3. I have so much stuff. So many resources. Why am I not doing business? How do I complain about having nothing to wear when I have so much.

4. I can wash my clothes in a machine. On the flip side, I can’t just dry my things outside for an hour or two, I actually have to wait a full day.

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5. I can have a shower with heat options and everything. To be fair, I loved our bucket showers back in Kenya but it is pretty cool to just press a button and have hot, running water. Gone are the days of heating rain water over a fire. Oh and shower gel. No more dried up soap, actual fruity, foamy shower gel. What a time to be alive!

6. I can hear about world news, not just what’s going on in East Africa. Not that great because most of the news is depressing but whatevs.

7. Everyone looks like a moody bastard. But maybe that’s not UK specific, more of a London thing.

8. Why cant I get lunch for 50 bob? Wheres the cabbage and chapati? Also, totally craving street cake and pineapple slices.

9. Sanitary adverts here are so dull. Check out Always in Africa –


10. I want to talk to every black person I see. ‘what tribe you from babes???’ ‘Habari gani huns?!’ – I must remember that not every person with brown skin wants to be my mate. Not every black person is from Kenya…

11. There is so much food in the shops. Any food you could ever want (except chapati and cabbage). I spend 40% of my time standing in the aisles like whaaaaaat should I get. Even the choice of drinks is crazy. I’m not used to having more than 2 options. So overwhelmed waaaaa.

12. And all those things cost like 10 times more than they did a week ago.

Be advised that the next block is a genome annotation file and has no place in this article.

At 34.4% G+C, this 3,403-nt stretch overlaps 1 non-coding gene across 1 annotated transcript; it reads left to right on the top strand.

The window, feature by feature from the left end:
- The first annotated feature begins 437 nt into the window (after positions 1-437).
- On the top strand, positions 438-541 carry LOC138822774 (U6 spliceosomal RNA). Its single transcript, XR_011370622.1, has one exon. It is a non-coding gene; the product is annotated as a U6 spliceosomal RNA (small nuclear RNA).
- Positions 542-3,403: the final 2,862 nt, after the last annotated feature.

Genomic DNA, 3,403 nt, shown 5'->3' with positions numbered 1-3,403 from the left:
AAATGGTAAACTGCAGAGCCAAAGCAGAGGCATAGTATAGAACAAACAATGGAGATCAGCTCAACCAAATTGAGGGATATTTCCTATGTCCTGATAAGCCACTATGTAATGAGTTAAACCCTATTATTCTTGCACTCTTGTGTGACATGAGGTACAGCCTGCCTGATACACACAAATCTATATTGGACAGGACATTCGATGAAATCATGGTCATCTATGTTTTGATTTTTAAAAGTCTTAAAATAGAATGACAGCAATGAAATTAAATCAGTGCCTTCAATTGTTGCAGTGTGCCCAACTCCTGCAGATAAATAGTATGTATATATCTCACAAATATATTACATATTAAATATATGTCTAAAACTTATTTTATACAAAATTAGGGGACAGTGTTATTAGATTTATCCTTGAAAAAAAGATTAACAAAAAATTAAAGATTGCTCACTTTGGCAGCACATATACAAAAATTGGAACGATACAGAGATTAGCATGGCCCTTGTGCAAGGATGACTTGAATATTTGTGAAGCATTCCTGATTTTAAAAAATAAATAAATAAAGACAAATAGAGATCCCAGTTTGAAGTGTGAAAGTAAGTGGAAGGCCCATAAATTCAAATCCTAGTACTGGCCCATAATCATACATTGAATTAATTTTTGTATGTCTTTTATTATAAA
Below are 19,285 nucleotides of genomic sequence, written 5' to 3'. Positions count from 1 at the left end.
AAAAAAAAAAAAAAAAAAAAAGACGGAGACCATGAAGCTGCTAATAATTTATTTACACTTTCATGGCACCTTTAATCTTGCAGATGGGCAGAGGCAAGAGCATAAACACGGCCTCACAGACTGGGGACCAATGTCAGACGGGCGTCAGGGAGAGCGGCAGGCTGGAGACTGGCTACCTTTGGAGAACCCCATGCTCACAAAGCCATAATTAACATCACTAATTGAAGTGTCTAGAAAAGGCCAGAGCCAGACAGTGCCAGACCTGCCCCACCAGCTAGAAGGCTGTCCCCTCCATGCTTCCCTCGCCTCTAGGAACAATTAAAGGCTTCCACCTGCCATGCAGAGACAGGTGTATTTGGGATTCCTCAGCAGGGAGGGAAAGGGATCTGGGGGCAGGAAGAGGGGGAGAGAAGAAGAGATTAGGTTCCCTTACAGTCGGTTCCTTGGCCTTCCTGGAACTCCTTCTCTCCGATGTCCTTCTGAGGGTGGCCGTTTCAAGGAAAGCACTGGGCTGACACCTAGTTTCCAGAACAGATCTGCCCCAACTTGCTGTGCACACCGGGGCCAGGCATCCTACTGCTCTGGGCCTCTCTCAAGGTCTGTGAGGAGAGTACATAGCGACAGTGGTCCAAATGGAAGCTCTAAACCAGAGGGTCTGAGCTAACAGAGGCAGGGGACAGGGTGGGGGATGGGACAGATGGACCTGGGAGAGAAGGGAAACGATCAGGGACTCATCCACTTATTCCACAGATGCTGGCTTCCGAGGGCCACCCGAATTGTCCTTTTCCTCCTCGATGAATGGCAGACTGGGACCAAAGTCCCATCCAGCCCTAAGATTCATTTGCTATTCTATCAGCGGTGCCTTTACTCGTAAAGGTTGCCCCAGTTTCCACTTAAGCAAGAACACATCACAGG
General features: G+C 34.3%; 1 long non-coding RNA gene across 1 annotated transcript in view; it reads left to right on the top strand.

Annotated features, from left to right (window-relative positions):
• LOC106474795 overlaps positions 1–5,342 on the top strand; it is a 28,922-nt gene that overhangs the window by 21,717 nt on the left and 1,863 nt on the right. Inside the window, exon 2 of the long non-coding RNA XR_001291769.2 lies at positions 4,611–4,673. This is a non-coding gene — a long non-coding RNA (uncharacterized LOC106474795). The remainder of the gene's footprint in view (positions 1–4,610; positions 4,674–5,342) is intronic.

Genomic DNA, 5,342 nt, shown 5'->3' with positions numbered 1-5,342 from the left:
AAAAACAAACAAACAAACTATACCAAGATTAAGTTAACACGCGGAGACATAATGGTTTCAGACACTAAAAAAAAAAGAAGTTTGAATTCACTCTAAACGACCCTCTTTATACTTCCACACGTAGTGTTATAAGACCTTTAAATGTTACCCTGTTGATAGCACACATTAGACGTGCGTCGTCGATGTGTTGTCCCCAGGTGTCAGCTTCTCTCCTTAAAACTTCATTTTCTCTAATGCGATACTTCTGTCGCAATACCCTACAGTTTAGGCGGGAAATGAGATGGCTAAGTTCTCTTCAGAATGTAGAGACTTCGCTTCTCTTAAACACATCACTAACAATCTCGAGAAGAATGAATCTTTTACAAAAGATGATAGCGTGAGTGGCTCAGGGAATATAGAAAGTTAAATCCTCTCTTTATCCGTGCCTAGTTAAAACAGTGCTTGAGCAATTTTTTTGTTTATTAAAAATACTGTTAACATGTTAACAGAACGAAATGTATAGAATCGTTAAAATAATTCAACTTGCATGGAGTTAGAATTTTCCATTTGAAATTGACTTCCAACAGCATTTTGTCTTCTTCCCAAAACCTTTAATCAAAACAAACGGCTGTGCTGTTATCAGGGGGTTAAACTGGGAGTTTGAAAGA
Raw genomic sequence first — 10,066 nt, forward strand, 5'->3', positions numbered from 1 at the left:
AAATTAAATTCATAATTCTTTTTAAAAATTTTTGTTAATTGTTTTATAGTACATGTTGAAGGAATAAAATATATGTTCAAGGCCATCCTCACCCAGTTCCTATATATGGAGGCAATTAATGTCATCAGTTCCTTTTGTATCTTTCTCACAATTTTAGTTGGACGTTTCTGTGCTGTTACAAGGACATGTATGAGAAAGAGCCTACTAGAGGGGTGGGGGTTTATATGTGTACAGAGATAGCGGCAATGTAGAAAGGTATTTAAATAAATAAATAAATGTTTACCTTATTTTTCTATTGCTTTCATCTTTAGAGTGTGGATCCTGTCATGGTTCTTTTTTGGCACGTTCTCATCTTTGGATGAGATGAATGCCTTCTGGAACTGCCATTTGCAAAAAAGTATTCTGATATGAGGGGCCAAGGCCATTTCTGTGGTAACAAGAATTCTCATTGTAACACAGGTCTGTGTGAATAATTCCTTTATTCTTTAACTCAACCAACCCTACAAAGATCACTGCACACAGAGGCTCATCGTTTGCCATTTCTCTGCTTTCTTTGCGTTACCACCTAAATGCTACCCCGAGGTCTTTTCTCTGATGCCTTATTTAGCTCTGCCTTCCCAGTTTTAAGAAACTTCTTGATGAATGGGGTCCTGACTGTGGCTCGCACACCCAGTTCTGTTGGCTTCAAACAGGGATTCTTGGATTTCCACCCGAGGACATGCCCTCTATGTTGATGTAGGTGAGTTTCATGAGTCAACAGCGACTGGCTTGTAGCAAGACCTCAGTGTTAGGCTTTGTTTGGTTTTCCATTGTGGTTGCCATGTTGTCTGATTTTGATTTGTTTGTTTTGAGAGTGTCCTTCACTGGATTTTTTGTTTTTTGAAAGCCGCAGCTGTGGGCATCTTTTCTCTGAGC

13. Christmas lights and decorations everywhere. It’s all anyone can talk about. Don’t really get the hype.

14. I have my own room and privacy and now cows outside my window waking me up at 5:30am

15. It. is. FREEZING.

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16. New music!!!! I don’t know a lot of new artists and am a bit confused why everyone’s loving Justin Bieber all of a sudden but still. New music to my eaaaars!

17. No one shouts ‘Mzungu!’ (white person) as I walk down the street?! Street kids don’t harass me (I actually miss the kids loads and loads) and I don’t have to shake hands to greet every single person I meet. Happy days.

18. There is zero choice of tacky posters to buy on the street. And that makes me sad.

19. There’s plenty of excess room on public transport. Nothing will ever compare to our squished matatu journeys home; I’m talking 22 people stuffed onto a 16 seater minibus. Having personal space is not an option.

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20. It’s just not Africa. After a combined almost 2 years in Africa since 2012 coming back to the UK just doesn’t feel like home anymore.Not sure if I’ll ever shake that feeling! sob sob.